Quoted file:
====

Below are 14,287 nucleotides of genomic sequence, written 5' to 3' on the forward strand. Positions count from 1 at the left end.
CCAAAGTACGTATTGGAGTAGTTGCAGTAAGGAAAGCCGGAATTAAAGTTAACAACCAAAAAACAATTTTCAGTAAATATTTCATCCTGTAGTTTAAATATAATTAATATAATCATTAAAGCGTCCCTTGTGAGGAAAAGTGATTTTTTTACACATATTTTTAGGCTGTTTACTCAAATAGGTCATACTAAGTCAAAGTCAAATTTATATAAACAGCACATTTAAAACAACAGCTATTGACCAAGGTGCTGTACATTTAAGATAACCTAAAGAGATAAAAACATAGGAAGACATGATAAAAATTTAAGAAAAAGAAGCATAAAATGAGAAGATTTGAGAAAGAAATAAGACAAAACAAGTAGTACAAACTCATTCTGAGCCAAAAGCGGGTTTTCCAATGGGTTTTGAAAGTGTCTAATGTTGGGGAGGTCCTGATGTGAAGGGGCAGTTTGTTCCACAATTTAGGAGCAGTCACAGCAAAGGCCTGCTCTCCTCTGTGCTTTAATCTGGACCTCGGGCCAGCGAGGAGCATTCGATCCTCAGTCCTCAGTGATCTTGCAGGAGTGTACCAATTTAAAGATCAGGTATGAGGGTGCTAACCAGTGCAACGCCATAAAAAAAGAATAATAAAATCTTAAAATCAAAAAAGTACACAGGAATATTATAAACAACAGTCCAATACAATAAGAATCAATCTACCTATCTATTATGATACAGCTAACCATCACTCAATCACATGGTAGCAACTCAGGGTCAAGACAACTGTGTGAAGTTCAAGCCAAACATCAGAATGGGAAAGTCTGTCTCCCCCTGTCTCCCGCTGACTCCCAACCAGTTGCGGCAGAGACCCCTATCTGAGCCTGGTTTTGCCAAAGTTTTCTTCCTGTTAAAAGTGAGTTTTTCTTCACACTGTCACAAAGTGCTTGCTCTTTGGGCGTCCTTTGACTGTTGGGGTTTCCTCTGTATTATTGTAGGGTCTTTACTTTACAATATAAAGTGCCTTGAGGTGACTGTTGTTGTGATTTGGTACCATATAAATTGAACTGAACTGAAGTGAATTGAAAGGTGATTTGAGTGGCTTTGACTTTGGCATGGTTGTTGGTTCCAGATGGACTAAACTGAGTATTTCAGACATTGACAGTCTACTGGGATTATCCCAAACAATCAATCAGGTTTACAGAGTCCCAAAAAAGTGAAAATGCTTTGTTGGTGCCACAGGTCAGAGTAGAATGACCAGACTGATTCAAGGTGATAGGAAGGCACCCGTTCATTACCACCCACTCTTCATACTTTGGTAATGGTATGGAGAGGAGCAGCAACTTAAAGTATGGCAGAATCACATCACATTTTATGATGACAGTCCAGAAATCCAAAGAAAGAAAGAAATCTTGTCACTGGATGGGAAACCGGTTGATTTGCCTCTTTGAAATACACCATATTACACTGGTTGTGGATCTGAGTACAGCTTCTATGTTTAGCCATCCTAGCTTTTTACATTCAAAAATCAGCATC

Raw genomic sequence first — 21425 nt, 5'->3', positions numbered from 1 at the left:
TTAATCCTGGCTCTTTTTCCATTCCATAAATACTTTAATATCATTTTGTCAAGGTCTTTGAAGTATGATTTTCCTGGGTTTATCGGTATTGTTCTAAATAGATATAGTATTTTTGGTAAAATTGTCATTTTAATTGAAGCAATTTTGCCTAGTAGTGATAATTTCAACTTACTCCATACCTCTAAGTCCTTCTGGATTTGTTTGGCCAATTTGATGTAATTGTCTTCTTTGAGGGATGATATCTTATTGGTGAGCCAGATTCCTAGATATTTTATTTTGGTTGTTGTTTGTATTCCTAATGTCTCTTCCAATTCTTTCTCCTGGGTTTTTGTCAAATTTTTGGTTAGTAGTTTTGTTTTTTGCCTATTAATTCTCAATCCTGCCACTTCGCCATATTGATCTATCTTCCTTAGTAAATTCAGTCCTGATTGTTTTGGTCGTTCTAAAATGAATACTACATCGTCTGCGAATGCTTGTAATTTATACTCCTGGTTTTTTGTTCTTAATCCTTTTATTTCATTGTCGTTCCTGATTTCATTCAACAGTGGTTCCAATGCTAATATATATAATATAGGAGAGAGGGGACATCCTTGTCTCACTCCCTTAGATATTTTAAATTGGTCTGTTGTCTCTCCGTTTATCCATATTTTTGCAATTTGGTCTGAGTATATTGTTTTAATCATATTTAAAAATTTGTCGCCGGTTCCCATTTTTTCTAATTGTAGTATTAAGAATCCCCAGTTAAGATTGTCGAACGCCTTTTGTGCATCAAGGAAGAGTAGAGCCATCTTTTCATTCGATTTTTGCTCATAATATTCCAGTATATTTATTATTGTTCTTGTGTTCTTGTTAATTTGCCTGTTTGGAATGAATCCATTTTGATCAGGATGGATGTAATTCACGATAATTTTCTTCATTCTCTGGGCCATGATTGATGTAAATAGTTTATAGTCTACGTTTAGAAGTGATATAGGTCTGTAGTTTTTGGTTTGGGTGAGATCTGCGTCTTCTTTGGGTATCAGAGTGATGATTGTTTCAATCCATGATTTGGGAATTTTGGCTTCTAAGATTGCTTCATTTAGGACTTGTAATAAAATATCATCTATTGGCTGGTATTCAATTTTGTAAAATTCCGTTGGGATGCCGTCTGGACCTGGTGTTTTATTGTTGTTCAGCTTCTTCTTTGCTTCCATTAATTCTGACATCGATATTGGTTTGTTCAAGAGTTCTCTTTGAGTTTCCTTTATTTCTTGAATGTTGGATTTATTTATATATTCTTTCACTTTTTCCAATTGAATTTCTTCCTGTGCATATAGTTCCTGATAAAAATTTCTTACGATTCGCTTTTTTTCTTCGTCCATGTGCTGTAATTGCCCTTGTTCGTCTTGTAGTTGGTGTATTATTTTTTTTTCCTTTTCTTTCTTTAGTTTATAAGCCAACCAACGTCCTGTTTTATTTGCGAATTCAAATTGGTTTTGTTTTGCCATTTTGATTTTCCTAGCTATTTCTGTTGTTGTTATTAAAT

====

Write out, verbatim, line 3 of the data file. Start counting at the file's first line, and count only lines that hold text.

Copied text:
Raw genomic sequence first — 21425 nt, 5'->3', positions numbered from 1 at the left: